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Calendar year two of operation and we have to get our health permit renewed. Health permits run only on a calendar year, so if you get your first one December 1, you’ll have to review it during the first three months of the following year; they do allow a three month grace period.

It’s hard to really call it a permit since all the bureaucrats in charge of anything, especially permits, seem to run a “consulting business” on the side to help you get the permits they are officially supposed to get you. You have to pay them their “consulting fees” to help you get the permits, which in plain language are really bribes, and if you don’t pay them the consulting fees, you may just spend eternity waiting for them to issue the required permits. This time around our health permit was tied up closely with our sanitary registry, allow me to explain.

If you have been reading regularly, you will recall that back in August I submitted product samples for my sanitary registry. The lab work is all done now, but before the lab analysis can be submitted to the “National Hygiene Institute” also known as Instituto Izquieta Perez (I will look into who Izquieta Perez for those of you who are curious to know after whom this obstructionist bureaucracy was named), my health permit has to be up to date.

When we first were issued our health permit last year, they classified us as “small industry.” They have a number of classifications for businesses here, from “artisan” to “small industry” to “large industry” and I don’t know how many others. But chocolate makers, especially if you are small scale like us, are usually “artisan”. Having an artisan classification saves time and money; you don’t have to charge sales tax on your items, you don’t have to maintain an accounting system (though that should be your business anyway, the government mandates that you MUST have an accounting system and an accountant if your revenues are over $60,000 annually), and your sanitary registries cost less.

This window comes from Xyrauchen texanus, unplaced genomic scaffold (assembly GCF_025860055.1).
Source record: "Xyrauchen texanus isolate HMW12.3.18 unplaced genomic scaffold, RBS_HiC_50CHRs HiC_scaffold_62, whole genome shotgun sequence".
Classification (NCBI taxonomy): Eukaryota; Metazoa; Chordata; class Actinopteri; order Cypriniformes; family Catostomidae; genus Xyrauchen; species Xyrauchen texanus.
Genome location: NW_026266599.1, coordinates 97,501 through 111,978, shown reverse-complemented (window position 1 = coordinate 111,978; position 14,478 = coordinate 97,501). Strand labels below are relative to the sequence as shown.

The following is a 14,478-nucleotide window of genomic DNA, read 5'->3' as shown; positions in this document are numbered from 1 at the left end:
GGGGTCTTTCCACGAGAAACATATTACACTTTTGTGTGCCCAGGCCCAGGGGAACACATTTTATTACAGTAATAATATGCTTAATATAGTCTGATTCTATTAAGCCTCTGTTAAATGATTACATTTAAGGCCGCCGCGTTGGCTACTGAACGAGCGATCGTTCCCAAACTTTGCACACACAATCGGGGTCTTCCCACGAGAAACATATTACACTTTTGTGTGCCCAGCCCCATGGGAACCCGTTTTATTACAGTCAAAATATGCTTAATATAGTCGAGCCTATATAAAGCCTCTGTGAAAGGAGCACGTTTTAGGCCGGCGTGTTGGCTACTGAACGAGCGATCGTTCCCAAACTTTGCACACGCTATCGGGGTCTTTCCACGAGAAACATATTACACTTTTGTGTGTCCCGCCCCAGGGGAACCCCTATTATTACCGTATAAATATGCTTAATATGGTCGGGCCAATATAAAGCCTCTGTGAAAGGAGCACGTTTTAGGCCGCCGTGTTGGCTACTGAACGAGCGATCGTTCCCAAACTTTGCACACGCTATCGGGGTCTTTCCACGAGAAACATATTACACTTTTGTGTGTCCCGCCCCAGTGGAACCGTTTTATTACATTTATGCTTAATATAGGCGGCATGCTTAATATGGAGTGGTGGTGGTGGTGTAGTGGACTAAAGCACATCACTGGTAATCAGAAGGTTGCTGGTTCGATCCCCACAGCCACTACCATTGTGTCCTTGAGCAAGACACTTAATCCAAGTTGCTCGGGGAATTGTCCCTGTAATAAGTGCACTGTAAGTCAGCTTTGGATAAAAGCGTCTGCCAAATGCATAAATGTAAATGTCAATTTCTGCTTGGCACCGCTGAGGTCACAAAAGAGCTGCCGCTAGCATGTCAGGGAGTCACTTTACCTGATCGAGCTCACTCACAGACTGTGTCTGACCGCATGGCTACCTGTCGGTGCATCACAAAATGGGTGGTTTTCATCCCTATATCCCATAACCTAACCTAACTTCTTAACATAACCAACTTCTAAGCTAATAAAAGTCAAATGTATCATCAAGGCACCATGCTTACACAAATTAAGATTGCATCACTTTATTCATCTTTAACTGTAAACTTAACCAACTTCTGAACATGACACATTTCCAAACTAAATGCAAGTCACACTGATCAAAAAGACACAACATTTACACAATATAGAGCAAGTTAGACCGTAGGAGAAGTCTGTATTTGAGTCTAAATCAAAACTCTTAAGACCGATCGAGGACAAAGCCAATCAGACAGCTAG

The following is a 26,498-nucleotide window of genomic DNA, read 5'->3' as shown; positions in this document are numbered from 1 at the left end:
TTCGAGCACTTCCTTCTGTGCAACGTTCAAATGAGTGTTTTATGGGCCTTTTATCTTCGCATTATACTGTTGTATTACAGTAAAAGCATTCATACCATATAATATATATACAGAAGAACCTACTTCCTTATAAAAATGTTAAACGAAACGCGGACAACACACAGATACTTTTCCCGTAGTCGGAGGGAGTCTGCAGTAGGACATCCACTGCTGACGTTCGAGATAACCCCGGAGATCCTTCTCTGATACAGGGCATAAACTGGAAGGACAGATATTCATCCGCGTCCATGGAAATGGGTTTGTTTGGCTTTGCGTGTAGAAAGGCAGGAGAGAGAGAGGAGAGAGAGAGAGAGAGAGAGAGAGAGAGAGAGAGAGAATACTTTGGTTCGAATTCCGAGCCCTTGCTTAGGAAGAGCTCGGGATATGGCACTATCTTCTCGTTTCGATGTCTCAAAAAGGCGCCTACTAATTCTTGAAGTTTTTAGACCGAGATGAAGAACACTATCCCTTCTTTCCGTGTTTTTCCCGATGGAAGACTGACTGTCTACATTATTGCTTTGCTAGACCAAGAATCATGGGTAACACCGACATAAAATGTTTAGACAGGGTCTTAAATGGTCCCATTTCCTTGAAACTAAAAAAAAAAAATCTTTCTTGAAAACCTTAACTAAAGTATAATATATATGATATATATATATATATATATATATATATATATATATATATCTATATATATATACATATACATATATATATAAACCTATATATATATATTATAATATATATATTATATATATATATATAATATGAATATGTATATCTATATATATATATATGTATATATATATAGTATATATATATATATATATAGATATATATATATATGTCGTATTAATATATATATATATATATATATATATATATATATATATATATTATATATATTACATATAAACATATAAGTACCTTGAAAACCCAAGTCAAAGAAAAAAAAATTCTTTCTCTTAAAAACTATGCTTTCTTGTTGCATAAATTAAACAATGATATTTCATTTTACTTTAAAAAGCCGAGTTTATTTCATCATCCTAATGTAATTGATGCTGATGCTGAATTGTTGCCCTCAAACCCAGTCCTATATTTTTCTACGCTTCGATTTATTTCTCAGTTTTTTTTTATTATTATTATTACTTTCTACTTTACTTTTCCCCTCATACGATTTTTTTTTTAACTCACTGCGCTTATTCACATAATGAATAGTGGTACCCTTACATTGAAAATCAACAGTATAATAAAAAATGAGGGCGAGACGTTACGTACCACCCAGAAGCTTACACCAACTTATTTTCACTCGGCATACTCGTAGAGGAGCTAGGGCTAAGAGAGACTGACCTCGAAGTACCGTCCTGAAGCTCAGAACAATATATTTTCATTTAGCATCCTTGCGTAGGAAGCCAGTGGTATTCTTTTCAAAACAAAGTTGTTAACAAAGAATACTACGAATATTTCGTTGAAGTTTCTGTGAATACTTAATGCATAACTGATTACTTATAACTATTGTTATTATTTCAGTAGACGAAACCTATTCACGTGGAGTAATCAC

We had been contemplating becoming artisan for sometime. To be officially classified as artisan you’ve got to be registered with the local chamber of artisans. I’ll save that for another story, but anyway…on the recommendation of the consultant who is doing the “registro sanitario” we asked the Ministry guy to reclassify our Health Permit as “artisan”. This would also save us money as the cost for each “registro sanitario” if you are an artisan is one third of what it is if your are “small industry”.

Keeping it brief, the guy from the Ministry insisted, despite our repeated requests for a change, that there was no way he could change us to artisan status. We had no choice but to accept the decision, since we need our sanitary registry to be able to export, and we weren’t about to offer him more money or seek someone else out who might help us change it.

So we are currently registered as small industry until we can either find an expediter who might be able to help us change our status sometime in the coming year, or until next year when we will renew our permit and perhaps have found away around this ridiculous set of regulations. We’ve paid for the sanitary registry for our products, which is valid for five years, so we at least won’t have to worry about those again for a while. Onward we march.

Welcome to Destination Ecuador!

Welcome to Destination Ecuador! My family and I have been living in Ecuador for the last four and a half years. We’ve dealt with the worst kinds of red-tape, searched out or ended up making hard-to-find ingredients ourselves, imported equipment for making chocolate confections, learned the import-export business...Continue >>


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